Still, the album is not perfect, and the first half stands out as markedly stronger than the second; at its worst, especially when he ruminates over his (limited, at 17) love life, Bugg’s writing wanders into dangerously self-indulgent territory, resulting in eye-roll-inducing lines like, “I’ll wait all on my own like a flower in the snow/ With just my shadow following me out into the cold.” To his credit, though, these lyrical blunders occur infrequently, as the majority of his tracks are narrative in style and only rarely veer into the sappy philosophizing of a teenager.

A mere seven months after the release of his first album, Jake Bugg released “Shangri La,” which he recorded with the renowned Rick Rubin in Malibu (in fact, the album is named after Rubin’s studio). “Shangri La” demonstrates a noticeable style evolution, both lyrically and musically; it is less folk and more indie rock, less Bob Dylan and more Arctic Monkeys. Yet this second album lacks the earnestness that made “Jake Bugg” so magical. His songs touch on familiar topics – his hometown, love, criticism of modern culture – but the sincerity of the first album, which captured the regard of so many critics and fans, seems to have dissolved and been replaced with something a bit more contrived.

Some of the most memorable songs on “Shangri La” incorporate Bugg’s newly-acquired punk sound, with its rapidly-delivered lyrics and shouted choruses over the pulsing of electric guitars. For instance, “There’s a Beast And We All Feed It” lists everything that is wrong with today’s society, and “What Doesn’t Kill You” finds the singer ruminating about life’s hardships.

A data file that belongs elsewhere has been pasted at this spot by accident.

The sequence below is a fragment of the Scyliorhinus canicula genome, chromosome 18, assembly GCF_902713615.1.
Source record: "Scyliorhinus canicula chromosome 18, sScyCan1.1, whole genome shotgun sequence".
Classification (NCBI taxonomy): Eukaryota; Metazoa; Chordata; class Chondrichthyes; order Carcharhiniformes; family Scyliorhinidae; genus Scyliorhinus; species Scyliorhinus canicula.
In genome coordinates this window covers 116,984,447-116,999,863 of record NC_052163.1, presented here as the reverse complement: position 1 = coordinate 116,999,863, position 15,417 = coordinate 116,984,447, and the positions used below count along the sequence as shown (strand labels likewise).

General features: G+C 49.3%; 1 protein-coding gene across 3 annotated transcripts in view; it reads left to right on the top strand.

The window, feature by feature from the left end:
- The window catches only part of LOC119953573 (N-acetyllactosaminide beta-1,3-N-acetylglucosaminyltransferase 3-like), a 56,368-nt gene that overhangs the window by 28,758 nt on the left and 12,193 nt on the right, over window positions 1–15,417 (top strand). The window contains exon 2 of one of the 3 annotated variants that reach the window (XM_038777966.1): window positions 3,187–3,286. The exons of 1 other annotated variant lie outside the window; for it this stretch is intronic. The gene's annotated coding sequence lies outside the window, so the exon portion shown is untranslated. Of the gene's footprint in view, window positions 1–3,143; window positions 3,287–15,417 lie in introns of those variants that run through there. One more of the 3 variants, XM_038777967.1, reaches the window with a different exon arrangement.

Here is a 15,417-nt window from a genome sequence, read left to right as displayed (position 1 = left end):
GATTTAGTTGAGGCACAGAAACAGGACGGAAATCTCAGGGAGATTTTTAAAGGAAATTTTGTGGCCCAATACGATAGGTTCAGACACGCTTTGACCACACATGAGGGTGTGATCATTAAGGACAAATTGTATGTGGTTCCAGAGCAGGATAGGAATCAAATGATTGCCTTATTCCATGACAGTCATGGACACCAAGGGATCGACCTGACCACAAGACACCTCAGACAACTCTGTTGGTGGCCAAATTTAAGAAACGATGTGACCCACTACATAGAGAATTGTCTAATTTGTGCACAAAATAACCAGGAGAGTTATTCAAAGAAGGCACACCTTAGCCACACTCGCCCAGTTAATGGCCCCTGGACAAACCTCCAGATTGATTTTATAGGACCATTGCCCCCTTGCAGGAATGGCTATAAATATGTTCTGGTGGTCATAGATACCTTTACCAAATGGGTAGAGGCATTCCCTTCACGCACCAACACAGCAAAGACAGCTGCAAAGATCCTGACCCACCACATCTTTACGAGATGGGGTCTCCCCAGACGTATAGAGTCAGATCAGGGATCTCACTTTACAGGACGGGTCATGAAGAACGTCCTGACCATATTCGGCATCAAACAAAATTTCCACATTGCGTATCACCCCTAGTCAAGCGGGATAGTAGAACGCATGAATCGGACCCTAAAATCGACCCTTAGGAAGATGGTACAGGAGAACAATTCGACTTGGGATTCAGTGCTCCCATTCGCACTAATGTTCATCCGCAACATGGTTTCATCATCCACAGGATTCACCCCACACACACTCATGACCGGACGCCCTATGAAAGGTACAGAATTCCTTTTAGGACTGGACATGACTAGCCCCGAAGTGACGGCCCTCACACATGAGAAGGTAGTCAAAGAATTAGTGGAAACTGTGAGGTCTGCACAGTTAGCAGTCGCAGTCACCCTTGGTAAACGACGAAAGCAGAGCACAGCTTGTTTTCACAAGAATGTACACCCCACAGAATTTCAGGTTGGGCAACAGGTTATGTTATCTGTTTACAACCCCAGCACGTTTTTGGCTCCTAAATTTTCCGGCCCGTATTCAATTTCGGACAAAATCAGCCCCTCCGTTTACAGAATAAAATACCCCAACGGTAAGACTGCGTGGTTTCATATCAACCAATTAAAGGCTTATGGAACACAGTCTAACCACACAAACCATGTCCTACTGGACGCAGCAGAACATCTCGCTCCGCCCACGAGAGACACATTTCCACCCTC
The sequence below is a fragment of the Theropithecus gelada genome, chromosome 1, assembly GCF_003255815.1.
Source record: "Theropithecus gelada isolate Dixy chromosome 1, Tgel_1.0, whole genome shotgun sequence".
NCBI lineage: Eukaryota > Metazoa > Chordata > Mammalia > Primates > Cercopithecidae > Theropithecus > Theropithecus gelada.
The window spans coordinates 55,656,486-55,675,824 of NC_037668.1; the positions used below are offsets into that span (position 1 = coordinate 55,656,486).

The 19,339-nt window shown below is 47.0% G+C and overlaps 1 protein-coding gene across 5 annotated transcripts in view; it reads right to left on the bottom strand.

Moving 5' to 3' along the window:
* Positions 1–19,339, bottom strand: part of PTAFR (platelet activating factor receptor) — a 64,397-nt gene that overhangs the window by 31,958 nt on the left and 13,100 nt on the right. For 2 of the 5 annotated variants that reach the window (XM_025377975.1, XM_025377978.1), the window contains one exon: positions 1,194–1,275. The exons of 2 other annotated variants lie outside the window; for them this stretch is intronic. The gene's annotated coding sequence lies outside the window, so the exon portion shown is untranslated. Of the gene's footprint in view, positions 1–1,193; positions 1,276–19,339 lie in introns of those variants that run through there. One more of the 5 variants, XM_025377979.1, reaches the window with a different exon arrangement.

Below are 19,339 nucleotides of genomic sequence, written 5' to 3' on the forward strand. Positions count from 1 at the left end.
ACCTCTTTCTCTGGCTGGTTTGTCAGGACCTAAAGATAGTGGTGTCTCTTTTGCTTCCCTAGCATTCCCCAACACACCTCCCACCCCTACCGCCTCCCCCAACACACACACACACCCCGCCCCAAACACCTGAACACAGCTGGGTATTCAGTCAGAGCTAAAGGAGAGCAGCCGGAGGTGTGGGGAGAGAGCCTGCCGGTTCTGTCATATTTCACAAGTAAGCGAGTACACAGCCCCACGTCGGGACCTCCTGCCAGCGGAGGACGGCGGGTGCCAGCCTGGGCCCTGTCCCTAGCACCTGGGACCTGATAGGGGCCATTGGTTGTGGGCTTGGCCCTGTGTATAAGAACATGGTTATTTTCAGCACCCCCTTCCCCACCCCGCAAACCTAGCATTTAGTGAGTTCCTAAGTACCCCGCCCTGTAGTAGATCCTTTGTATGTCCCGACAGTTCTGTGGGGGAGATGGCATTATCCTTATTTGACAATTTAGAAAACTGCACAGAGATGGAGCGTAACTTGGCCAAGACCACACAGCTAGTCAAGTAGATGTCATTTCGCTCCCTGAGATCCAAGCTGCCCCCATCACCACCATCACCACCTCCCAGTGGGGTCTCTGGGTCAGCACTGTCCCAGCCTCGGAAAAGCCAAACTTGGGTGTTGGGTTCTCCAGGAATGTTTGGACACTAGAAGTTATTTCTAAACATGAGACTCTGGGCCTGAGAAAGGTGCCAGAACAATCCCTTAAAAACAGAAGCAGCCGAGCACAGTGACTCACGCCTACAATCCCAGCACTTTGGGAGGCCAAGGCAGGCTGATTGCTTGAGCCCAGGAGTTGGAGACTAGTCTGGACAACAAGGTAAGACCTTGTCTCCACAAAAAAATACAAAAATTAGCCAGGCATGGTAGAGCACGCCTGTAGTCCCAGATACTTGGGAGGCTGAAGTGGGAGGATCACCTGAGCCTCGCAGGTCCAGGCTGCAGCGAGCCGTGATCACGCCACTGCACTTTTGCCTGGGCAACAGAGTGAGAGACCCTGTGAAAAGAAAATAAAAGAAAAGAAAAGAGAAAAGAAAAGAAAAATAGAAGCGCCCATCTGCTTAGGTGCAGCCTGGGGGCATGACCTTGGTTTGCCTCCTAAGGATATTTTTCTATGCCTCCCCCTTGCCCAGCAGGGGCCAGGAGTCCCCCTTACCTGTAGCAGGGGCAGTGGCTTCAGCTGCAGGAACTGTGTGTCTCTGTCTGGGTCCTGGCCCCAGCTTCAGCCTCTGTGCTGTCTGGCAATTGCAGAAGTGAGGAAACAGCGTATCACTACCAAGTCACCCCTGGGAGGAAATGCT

In “Slumville Sunrise,” Bugg returns to his favorite topic, his hard-knock upbringing, and he declares what we all know about him by now: “This place is just not for me/ I say it all the time.” However, the album also features at least a couple of pleasant (if bland), slower songs, both on the topic of love. They include the sweetly optimistic “Me and You” and the soaring “A Song About Love.” Every once in a while, we even catch a glimpse of the old Jake in these new tracks. The acoustic song, “Pine Trees,” possesses a Donovan-esque quality in its simple melody, and the song, “The Storm Passes Away,” employs the forlorn tone and country rhythm of a Johnny Cash tune. However, an abundance of forgettable music overshadows these rare, genuine moments. Tracks like “All Your Reasons,” “Kitchen Table,” and “Simple Pleasures” sound uncomfortably like the songs you skip over on an Oasis album – dull, generic, uninspiring.

Whatever the reviews about his second album, one thing is for certain: Bugg is serious about the craft of music. He shies away from interviews and public appearances. Though he has accounts on Twitter and Instagram, he rarely updates them. Between songs at his concerts, the only banter he shares with the crowd is to announce the next title and the album it comes from. And this says it all. Bugg isn’t interested in the celebrity that accompanies a rock star’s life. He is here for the music.

For his second encore, Bugg plays Neil Young’s “Hey Hey, My My,” belting out, “Hey hey, my my/ Rock and roll can never die” over a cheering crowd. If Jake Bugg has anything to do with it, rock will live to see another day.


Author Bio:

Melinda Parks is the pen name of a contributing writer at Highbrow Magazine.


For Highbrow Magazine